"Hey, is that you, old man Ghid?"

         The elderly man, whose eyes weren't as good as they once were, took a long moment to squint at the two figures he was coming up on. At first, he was certain that they were complete strangers, but the longer he looked, the less sure he was about that. "'S'it a ghost? Lord Holland?"

         Niko approached the older man, his son at his heels, an unexpected feeing of lightness coming over him. "You look the same as ever."

         Remembering his manners, Ghid Barrow smiled kindly. "Maybe, but you've grown older since last I saw you."

         With a sheepish shake of his head, Niko said, "Nick, this is Ghid Barrow. He was the first person I met when I arrived here. Helped smooth things over with Eugenia when she and I first met."

         "This your boy, then, Lord Holland?"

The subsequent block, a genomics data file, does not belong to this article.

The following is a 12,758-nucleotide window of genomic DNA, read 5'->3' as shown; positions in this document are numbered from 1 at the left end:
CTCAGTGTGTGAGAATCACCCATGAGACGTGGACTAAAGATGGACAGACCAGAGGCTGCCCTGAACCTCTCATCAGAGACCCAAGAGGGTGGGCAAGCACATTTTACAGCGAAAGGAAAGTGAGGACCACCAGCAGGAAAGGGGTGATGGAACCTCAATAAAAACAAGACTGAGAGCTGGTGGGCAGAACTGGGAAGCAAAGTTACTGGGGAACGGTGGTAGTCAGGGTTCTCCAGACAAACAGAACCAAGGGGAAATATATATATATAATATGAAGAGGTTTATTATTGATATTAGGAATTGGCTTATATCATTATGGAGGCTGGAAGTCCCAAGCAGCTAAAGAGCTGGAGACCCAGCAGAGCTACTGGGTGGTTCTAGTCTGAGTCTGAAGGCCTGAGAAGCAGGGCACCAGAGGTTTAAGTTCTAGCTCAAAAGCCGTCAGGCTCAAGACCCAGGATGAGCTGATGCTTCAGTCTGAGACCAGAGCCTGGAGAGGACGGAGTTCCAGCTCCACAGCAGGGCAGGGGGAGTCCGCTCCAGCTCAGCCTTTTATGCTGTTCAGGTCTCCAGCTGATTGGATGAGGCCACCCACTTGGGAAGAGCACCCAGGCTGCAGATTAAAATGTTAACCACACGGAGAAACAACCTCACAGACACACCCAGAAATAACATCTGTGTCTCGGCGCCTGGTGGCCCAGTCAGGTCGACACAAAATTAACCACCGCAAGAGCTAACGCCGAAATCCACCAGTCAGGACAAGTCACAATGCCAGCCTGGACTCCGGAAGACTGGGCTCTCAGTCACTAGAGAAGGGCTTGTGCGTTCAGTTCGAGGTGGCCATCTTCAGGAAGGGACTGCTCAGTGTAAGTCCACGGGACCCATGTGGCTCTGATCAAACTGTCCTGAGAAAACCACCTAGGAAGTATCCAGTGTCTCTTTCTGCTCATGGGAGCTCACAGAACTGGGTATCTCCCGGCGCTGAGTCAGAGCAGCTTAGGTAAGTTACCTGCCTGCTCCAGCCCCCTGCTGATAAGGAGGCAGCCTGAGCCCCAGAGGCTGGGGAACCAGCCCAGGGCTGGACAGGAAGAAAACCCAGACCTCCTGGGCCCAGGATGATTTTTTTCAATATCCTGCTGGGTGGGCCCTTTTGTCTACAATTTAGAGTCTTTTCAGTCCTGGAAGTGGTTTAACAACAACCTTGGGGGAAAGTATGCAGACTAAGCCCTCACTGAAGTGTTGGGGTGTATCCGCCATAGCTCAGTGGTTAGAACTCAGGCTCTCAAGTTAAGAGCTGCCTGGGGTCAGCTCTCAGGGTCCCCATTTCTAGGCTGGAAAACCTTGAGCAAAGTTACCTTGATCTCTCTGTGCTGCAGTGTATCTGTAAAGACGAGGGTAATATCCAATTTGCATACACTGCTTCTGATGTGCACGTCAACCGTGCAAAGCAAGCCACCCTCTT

"Yeah, this is Nicholas. Just turned fifteen."

         "The young lord is more man than boy, then." Ghid bowed as best he could. "Pleased to meet you."

         Not knowing exactly what he should do, Nick returned the greeting. "The pleasure is all mine."

         Niko laughed at his son's awkwardness. "Well, seems like Gaitra's peaceful enough." He took in the morning's earthy scent. "You're either early or late, today. Heading into town?"

         "New hoe comin' at the general store," the old man said, settling into the more relaxed tone he was more accustomed to. "Broke th' old one a few weeks ago. You two care ta come with?"

         That had been Niko's plan from the start, so the trio headed down the path the way Ghid had come. As they walked toward the stone-walled city, the old man explained why he'd run into them: the monument they'd appear near- an abstract piece of art that made swirling ribbons of rock look somewhat alive- was actually meant to commemorate Niko's arrival in Keiylam. Since he'd disappeared, Ghid had been stopping by periodically whenever he was headed into Teagarden. It was his way, he said, of saying thanks to the missing hero who'd helped save the world.